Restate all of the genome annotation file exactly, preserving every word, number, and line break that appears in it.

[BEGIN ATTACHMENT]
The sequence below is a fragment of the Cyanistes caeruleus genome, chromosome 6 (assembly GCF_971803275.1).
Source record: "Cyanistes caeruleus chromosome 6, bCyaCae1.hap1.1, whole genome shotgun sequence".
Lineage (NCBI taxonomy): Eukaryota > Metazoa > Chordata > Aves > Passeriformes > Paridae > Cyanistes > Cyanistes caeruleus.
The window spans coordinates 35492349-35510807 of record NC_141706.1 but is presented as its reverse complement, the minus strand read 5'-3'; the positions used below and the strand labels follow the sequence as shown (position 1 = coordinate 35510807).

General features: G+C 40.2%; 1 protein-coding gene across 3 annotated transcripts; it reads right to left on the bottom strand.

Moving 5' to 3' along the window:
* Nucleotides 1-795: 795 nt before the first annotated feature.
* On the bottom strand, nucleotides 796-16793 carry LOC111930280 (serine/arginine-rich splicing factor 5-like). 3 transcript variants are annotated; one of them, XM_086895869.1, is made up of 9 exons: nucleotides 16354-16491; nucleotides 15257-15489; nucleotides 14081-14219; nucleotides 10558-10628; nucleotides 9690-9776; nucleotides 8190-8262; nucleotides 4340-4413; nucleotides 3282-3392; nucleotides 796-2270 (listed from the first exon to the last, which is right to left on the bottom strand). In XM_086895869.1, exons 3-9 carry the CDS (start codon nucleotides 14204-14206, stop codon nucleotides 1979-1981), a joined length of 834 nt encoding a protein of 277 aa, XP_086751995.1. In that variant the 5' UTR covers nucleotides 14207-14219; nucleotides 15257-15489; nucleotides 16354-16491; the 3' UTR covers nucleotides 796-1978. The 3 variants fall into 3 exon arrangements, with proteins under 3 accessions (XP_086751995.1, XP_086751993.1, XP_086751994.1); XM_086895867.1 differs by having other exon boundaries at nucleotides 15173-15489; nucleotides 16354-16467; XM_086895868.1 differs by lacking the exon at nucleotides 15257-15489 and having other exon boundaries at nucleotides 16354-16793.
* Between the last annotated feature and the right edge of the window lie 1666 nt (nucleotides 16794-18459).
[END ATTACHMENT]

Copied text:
The sequence below is a fragment of the Cyanistes caeruleus genome, chromosome 6 (assembly GCF_971803275.1).
Source record: "Cyanistes caeruleus chromosome 6, bCyaCae1.hap1.1, whole genome shotgun sequence".
Lineage (NCBI taxonomy): Eukaryota > Metazoa > Chordata > Aves > Passeriformes > Paridae > Cyanistes > Cyanistes caeruleus.
The window spans coordinates 35492349-35510807 of record NC_141706.1 but is presented as its reverse complement, the minus strand read 5'-3'; the positions used below and the strand labels follow the sequence as shown (position 1 = coordinate 35510807).

General features: G+C 40.2%; 1 protein-coding gene across 3 annotated transcripts; it reads right to left on the bottom strand.

Moving 5' to 3' along the window:
* Nucleotides 1-795: 795 nt before the first annotated feature.
* On the bottom strand, nucleotides 796-16793 carry LOC111930280 (serine/arginine-rich splicing factor 5-like). 3 transcript variants are annotated; one of them, XM_086895869.1, is made up of 9 exons: nucleotides 16354-16491; nucleotides 15257-15489; nucleotides 14081-14219; nucleotides 10558-10628; nucleotides 9690-9776; nucleotides 8190-8262; nucleotides 4340-4413; nucleotides 3282-3392; nucleotides 796-2270 (listed from the first exon to the last, which is right to left on the bottom strand). In XM_086895869.1, exons 3-9 carry the CDS (start codon nucleotides 14204-14206, stop codon nucleotides 1979-1981), a joined length of 834 nt encoding a protein of 277 aa, XP_086751995.1. In that variant the 5' UTR covers nucleotides 14207-14219; nucleotides 15257-15489; nucleotides 16354-16491; the 3' UTR covers nucleotides 796-1978. The 3 variants fall into 3 exon arrangements, with proteins under 3 accessions (XP_086751995.1, XP_086751993.1, XP_086751994.1); XM_086895867.1 differs by having other exon boundaries at nucleotides 15173-15489; nucleotides 16354-16467; XM_086895868.1 differs by lacking the exon at nucleotides 15257-15489 and having other exon boundaries at nucleotides 16354-16793.
* Between the last annotated feature and the right edge of the window lie 1666 nt (nucleotides 16794-18459).